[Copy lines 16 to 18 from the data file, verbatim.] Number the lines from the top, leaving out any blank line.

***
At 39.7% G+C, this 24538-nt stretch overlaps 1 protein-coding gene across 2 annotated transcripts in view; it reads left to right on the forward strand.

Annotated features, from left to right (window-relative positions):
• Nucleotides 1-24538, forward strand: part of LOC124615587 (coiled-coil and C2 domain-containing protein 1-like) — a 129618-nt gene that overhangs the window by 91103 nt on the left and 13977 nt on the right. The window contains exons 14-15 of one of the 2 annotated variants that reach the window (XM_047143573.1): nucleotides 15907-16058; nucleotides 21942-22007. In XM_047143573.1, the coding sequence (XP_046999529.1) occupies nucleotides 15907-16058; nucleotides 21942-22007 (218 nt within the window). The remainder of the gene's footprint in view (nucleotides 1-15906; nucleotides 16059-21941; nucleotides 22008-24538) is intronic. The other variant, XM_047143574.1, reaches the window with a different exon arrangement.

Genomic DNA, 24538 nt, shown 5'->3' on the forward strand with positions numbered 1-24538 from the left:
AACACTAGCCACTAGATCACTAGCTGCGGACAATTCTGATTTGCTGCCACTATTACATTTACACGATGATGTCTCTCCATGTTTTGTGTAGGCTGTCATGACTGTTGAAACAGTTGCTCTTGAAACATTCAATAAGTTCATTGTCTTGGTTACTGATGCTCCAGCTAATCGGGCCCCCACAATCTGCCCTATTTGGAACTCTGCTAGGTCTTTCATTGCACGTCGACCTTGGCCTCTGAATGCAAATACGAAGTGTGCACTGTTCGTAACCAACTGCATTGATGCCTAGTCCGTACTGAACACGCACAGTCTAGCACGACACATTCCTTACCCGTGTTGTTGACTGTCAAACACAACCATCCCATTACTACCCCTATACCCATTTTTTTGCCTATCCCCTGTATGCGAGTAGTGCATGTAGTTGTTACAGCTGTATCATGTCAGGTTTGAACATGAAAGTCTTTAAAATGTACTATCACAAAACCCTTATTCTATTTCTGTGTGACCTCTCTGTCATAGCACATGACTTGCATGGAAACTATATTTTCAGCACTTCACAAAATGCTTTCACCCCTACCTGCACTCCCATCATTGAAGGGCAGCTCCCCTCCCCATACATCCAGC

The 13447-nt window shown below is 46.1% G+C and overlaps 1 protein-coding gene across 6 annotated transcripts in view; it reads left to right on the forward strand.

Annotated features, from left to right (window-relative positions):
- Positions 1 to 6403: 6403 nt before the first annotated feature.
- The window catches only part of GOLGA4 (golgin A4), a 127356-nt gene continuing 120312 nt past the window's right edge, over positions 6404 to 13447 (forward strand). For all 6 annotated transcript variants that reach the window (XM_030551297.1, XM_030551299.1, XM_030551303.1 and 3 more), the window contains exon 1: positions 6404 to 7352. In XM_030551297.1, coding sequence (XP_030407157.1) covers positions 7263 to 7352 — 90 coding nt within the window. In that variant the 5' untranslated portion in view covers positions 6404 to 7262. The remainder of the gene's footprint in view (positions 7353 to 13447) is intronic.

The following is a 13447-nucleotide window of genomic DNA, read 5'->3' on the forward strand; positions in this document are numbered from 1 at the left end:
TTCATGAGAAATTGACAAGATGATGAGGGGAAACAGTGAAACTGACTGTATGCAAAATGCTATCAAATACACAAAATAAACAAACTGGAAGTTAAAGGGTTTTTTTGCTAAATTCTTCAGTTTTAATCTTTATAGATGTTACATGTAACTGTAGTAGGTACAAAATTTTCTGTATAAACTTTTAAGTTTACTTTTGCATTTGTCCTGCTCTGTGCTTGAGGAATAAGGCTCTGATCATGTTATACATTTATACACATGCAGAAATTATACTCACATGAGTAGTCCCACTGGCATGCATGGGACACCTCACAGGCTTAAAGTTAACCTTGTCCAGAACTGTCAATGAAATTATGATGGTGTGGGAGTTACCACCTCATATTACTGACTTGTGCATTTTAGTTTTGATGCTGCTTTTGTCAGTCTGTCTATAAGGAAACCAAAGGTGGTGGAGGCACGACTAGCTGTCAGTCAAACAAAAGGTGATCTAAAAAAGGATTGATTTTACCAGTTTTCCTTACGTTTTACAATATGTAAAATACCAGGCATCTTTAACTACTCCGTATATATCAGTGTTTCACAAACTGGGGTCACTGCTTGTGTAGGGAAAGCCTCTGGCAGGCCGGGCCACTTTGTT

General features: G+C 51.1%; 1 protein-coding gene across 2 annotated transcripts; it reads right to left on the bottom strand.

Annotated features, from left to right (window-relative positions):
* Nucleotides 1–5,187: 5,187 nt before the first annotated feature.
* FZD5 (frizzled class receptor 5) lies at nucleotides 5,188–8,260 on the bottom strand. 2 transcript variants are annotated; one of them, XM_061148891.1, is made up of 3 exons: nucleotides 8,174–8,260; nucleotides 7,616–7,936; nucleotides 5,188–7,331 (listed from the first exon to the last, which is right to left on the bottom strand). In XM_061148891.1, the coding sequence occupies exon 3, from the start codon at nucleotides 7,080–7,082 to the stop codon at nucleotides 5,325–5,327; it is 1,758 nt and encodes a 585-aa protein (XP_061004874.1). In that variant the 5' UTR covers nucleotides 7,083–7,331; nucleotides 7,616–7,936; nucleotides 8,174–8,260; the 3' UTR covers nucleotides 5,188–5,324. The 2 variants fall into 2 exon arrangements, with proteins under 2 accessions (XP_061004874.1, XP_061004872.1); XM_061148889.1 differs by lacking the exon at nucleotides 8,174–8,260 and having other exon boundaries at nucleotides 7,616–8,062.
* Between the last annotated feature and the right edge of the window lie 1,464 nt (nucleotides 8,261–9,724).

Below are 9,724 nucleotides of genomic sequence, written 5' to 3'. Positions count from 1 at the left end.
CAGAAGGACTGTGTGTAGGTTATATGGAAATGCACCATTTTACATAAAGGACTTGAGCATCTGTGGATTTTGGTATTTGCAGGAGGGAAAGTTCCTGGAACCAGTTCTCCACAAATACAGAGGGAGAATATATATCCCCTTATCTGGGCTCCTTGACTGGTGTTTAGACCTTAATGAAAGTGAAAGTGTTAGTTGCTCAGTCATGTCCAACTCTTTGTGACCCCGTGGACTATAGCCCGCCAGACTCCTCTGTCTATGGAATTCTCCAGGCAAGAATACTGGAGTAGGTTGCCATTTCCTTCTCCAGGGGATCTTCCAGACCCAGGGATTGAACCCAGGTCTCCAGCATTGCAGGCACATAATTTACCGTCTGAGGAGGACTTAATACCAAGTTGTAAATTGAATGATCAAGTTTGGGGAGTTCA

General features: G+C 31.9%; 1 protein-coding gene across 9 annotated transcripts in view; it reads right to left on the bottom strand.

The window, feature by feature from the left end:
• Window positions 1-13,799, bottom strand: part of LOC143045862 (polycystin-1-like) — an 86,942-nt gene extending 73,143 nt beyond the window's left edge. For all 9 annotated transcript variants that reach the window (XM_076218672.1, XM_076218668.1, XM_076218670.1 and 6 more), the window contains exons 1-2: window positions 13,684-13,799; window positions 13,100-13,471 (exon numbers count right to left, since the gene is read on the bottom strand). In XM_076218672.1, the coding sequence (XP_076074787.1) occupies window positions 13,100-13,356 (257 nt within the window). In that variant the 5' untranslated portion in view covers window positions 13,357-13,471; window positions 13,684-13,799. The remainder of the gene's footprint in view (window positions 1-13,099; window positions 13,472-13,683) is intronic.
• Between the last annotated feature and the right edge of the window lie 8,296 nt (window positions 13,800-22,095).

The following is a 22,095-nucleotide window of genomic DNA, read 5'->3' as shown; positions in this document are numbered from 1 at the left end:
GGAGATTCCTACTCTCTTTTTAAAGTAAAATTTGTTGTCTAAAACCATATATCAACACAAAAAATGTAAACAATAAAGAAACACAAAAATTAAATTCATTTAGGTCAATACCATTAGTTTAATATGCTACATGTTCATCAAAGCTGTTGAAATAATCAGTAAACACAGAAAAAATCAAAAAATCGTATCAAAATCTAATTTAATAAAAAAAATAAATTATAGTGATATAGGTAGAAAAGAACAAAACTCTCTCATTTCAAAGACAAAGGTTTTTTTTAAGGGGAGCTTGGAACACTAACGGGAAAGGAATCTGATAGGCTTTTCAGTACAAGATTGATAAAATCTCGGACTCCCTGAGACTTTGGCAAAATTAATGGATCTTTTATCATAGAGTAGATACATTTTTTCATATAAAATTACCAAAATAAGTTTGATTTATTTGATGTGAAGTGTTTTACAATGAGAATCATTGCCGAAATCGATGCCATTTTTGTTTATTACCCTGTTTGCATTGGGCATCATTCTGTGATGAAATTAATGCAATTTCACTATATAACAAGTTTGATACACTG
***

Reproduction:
* Between the last annotated feature and the right edge of the window lie 1,464 nt (nucleotides 8,261–9,724).

Below are 9,724 nucleotides of genomic sequence, written 5' to 3'. Positions count from 1 at the left end.
CAGAAGGACTGTGTGTAGGTTATATGGAAATGCACCATTTTACATAAAGGACTTGAGCATCTGTGGATTTTGGTATTTGCAGGAGGGAAAGTTCCTGGAACCAGTTCTCCACAAATACAGAGGGAGAATATATATCCCCTTATCTGGGCTCCTTGACTGGTGTTTAGACCTTAATGAAAGTGAAAGTGTTAGTTGCTCAGTCATGTCCAACTCTTTGTGACCCCGTGGACTATAGCCCGCCAGACTCCTCTGTCTATGGAATTCTCCAGGCAAGAATACTGGAGTAGGTTGCCATTTCCTTCTCCAGGGGATCTTCCAGACCCAGGGATTGAACCCAGGTCTCCAGCATTGCAGGCACATAATTTACCGTCTGAGGAGGACTTAATACCAAGTTGTAAATTGAATGATCAAGTTTGGGGAGTTCA